If you’re scheduling patients, you have a tough job. On the one hand, your boss wants you to fill the schedule. On the other hand, patients don’t want to wait long. Add an emergency walk-in patient to the mix and the practice gets behind. Everyone is unhappy and stressed.
Finding a solution can be difficult, and there is no one-size-fits-all solution. But here are some tips to help you find the best solution for your practice:
1. How long are appointments taking?
Are you scheduling 45-minute physicals when it takes Dr. Smith 90 minutes to perform a physical? Would it be ok to schedule 90-minute physicals instead? Could a clinical staff member handle part of the visit?
Appointment length can be a touchy subject. Healthcare providers and insurance companies have conflicting views on this issue. But, if this is the kind of thing getting your practice behind, you may want to brainstorm with your boss about solutions to the problem. There could be an easy solution: Dr. Smith may even decide to use a timer.
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2. Do your calendar settings need adjustment?
Are you scheduling 45-minute appointments into 30-minute slots because your scheduler uses 30-minute increments?
Many newer scheduling systems allow you to get a 45-minute appointment by blocking off three 15-minute slots. In some cases, you can get even more specific by reducing the increment size to 10 minutes. Practices that offer appointments of different lengths might find this feature useful. Check your software’s settings to review your options.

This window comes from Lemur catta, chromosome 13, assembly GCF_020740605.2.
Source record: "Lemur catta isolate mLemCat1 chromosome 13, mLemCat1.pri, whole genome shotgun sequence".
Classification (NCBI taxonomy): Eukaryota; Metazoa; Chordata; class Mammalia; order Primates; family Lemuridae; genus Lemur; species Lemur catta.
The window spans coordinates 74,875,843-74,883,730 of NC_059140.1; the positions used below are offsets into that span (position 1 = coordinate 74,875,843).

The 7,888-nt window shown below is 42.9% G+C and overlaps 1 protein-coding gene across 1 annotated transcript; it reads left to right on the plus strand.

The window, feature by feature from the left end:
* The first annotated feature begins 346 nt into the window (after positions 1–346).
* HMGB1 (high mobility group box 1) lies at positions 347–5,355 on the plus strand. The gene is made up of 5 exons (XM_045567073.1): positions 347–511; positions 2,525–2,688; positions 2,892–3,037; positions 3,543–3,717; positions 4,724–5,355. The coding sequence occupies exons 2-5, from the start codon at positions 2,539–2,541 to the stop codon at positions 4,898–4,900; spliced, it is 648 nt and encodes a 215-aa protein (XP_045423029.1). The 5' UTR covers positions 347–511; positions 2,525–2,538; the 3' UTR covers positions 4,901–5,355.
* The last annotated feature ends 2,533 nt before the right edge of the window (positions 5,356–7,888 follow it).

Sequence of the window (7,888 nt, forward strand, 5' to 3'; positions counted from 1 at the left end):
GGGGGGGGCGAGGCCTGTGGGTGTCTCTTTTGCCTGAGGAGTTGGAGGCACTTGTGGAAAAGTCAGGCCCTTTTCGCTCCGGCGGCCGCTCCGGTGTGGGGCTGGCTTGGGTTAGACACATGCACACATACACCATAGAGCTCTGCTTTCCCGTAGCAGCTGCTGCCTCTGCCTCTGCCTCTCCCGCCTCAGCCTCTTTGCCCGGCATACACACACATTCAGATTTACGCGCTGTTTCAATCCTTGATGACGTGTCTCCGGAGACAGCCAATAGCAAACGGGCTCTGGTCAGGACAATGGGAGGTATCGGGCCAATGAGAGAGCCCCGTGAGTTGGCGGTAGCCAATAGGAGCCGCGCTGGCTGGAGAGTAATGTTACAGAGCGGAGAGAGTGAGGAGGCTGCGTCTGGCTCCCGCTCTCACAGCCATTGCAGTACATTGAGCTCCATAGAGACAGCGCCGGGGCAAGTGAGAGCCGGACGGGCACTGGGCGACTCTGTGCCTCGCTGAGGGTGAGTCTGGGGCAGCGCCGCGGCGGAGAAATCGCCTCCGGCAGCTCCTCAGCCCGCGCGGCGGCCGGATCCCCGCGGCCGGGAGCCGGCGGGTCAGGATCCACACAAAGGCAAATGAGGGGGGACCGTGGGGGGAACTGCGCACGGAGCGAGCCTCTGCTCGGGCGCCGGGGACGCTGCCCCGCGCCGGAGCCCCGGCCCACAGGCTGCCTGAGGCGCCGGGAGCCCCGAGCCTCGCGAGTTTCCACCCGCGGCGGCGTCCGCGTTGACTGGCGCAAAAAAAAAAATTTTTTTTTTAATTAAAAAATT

3. Are you scheduling lead times accurately?
Some changes, such as an increase in paperwork, can impact how long it takes the patient to get from the waiting room into the examination room.
If your suspect you’re getting behind because patients are dawdling, why not time it? Measure how long it takes for paperwork, vitals, instructions, etc. Adjust your scheduling accordingly. If necessary, instruct patients to arrive earlier. Consider emailing patients paperwork to fill out at home or post your intake forms on your website to save time. That in itself might give everyone a little extra room to breathe.
4. Would grouping similar appointments make sense?
Some general practitioners schedule all physicals on Thursdays. Some allergists perform all allergy tests on Fridays.
Grouping certain appointments simplifies scheduling. It helps providers focus on one medical mindset at a time. It helps clinical staff get in a groove and process things accurately. As the practice evolves, if new types of appointments emerge, consider grouping them.
5. Is there wiggle room for urgent situations?
Many dentists leave at least one slot open per business day for emergency visits, allowing them to see urgent patients without making others wait.
If you have consistent urgent or walk-in patients, your practice may want to consider a similar strategy. On days with no urgent or walk-in patients, contact patients from your cancellation list to fill the empty slots.
6. Are you using appointment reminders?
How many times have you dealt with no-shows and last-minute cancellations? These things affect your schedule more than you realize.